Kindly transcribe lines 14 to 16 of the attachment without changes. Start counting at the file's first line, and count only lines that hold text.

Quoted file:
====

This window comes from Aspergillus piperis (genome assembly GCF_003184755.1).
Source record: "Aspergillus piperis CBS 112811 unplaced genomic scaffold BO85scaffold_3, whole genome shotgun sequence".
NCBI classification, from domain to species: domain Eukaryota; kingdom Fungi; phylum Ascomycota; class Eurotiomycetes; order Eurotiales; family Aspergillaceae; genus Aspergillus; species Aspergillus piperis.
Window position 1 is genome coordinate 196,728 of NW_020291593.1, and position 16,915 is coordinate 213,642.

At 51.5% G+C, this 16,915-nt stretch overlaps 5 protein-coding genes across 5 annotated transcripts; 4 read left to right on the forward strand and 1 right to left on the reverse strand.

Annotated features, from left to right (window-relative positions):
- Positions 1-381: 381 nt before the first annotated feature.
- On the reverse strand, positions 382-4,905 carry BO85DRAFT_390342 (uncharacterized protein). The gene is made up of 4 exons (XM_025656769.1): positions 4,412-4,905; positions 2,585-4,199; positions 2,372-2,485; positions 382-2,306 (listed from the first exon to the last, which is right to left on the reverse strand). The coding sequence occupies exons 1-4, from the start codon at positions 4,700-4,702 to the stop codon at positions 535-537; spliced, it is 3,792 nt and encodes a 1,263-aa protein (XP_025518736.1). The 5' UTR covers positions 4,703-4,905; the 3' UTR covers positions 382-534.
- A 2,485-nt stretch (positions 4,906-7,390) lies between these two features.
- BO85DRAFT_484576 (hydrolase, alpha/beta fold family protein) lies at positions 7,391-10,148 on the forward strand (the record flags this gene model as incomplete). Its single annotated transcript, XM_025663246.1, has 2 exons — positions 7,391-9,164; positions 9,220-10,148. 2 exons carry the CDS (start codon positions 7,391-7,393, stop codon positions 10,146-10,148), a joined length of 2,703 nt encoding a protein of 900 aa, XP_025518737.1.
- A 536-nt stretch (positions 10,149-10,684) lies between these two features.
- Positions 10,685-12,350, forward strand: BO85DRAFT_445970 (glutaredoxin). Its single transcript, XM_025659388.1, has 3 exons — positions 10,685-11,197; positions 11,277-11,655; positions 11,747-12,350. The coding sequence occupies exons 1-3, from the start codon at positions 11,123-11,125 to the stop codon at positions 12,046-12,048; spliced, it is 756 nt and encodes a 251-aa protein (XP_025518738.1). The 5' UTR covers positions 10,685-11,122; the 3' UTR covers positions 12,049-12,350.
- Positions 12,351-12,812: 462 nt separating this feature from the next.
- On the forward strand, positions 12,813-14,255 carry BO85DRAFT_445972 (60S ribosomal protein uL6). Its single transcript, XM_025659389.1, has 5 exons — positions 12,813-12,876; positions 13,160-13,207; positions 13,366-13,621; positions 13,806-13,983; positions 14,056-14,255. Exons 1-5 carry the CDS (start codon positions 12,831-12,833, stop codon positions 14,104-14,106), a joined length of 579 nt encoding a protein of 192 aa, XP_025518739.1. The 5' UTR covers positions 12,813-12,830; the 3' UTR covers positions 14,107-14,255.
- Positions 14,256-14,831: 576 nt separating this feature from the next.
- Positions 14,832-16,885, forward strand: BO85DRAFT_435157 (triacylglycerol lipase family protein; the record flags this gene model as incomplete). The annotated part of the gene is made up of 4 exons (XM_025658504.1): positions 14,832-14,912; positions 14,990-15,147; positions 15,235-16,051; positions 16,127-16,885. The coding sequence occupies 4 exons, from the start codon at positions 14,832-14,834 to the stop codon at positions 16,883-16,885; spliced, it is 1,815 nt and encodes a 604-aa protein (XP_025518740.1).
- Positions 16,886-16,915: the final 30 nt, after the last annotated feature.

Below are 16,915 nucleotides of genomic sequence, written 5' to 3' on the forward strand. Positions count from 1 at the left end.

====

- On the forward strand, positions 12,813-14,255 carry BO85DRAFT_445972 (60S ribosomal protein uL6). Its single transcript, XM_025659389.1, has 5 exons — positions 12,813-12,876; positions 13,160-13,207; positions 13,366-13,621; positions 13,806-13,983; positions 14,056-14,255. Exons 1-5 carry the CDS (start codon positions 12,831-12,833, stop codon positions 14,104-14,106), a joined length of 579 nt encoding a protein of 192 aa, XP_025518739.1. The 5' UTR covers positions 12,813-12,830; the 3' UTR covers positions 14,107-14,255.
- Positions 14,256-14,831: 576 nt separating this feature from the next.
- Positions 14,832-16,885, forward strand: BO85DRAFT_435157 (triacylglycerol lipase family protein; the record flags this gene model as incomplete). The annotated part of the gene is made up of 4 exons (XM_025658504.1): positions 14,832-14,912; positions 14,990-15,147; positions 15,235-16,051; positions 16,127-16,885. The coding sequence occupies 4 exons, from the start codon at positions 14,832-14,834 to the stop codon at positions 16,883-16,885; spliced, it is 1,815 nt and encodes a 604-aa protein (XP_025518740.1).